Pollen from hermaphroditic flowers can fertilize females, Canadian study finds
It seems to defy what we believed for a long time, but a team of Canadian researchers have found some intriguing results. To fully appreciate the significance of their findings, one must understand the basics of cannabis reproductive biology: The impact on floral morphology, seed formation, offspring sex ratios and genetic variation.
Cannabis is dioecious, which means that male and female flowers are usually found on different plants. Cannabis cultivation focuses on female plants because the trichomes of unfertilized female flowers synthesize the highest levels of cannabinoids and terpenes.
Unfortunately for commercial growers, hermaphroditic plants, i.e. those whose flowers contain both male and female reproductive organs, can appear spontaneously, resulting in seed production and a sharp reduction in content. in essential oils. Hermaphroditism is believed to emerge as a way to produce seeds when a plant feels the conditions for its survival are less than ideal. Genetic and environmental factors are involved in the development of hermaphrodites, including physical or chemical stressors.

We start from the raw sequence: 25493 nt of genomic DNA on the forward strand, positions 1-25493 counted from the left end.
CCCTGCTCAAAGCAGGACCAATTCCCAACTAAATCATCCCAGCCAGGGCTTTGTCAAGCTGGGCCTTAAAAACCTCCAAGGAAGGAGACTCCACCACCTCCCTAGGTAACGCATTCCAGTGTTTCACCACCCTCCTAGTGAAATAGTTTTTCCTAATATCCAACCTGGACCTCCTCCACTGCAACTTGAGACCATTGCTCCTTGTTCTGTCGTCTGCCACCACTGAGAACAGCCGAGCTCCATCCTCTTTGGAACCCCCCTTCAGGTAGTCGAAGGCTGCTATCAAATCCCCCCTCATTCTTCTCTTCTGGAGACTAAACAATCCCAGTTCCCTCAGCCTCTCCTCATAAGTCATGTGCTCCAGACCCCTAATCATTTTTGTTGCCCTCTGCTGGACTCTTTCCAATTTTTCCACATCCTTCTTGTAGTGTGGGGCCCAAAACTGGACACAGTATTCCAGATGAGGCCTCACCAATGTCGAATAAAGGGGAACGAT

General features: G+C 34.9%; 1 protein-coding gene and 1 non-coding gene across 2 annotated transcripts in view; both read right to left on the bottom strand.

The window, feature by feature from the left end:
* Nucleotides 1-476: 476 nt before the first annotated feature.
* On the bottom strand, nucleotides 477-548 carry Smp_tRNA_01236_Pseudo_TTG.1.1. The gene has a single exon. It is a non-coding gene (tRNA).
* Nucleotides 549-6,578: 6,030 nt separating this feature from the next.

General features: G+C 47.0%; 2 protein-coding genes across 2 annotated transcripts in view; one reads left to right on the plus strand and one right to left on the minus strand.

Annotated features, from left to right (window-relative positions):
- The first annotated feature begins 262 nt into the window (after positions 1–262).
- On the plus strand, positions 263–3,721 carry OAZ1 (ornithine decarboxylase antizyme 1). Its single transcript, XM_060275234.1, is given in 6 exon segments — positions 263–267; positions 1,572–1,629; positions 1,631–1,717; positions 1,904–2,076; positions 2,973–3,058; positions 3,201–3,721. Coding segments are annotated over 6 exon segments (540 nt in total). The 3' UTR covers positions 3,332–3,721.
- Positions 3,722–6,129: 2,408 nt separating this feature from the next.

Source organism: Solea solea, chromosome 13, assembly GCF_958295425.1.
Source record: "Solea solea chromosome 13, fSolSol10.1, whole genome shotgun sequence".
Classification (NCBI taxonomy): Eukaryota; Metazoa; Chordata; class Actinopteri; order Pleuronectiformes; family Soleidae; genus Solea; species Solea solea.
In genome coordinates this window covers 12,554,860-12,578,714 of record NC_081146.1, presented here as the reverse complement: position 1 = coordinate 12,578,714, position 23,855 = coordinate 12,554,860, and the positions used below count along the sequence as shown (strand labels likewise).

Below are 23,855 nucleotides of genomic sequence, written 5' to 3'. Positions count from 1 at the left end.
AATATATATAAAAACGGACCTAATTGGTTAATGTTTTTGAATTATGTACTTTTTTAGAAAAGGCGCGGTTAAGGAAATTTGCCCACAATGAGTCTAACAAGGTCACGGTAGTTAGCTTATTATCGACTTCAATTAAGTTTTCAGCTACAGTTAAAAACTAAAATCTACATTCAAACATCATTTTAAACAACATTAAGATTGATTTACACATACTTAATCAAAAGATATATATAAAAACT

One of the main stresses is the interruption of the normal 12 hour dark photoperiod which is used to encourage plants to flower. Hermaphrodite flowers can also appear when temperatures are too high or too low.
Canadian researchers have studied hermaphroditism from commercial varieties of indoor cannabis.
Their study, published in Frontiers in Plant Science, used rooted cuttings grown in indoor commercial facilities under industry standard conditions that maximized female flower development.
The authors found that male reproductive organs (anthers) were present in 5-10% of the plants examined. Rarely, an entire flower was converted into clusters of anther.
This is the first time that pollen from hermaphroditic flowers, although producing much less pollen than flowers from male plants, has been found to fertilize female flowers and lead to the production of viable seeds.
Interestingly, all seeds collected from hermaphrodite flowers produced female plants, which is not usually the case with seeds from cross plants.
Commercial growers rely on cuttings from female mother plants because these are genetically identical to the mother plant and only develop female flowers.
If the culture uses seed plants, the males are destroyed to prevent pollination of female plants. When male plants are excluded from a grow room, as in commercial cultivation, it is likely that this spontaneous development of hermaphroditic flowers is the cause of low-level seed production.
Conclusion: The results of the present study suggest that a self-production cycle to produce feminized seeds has no measurable impact on the genetic diversity of this strain.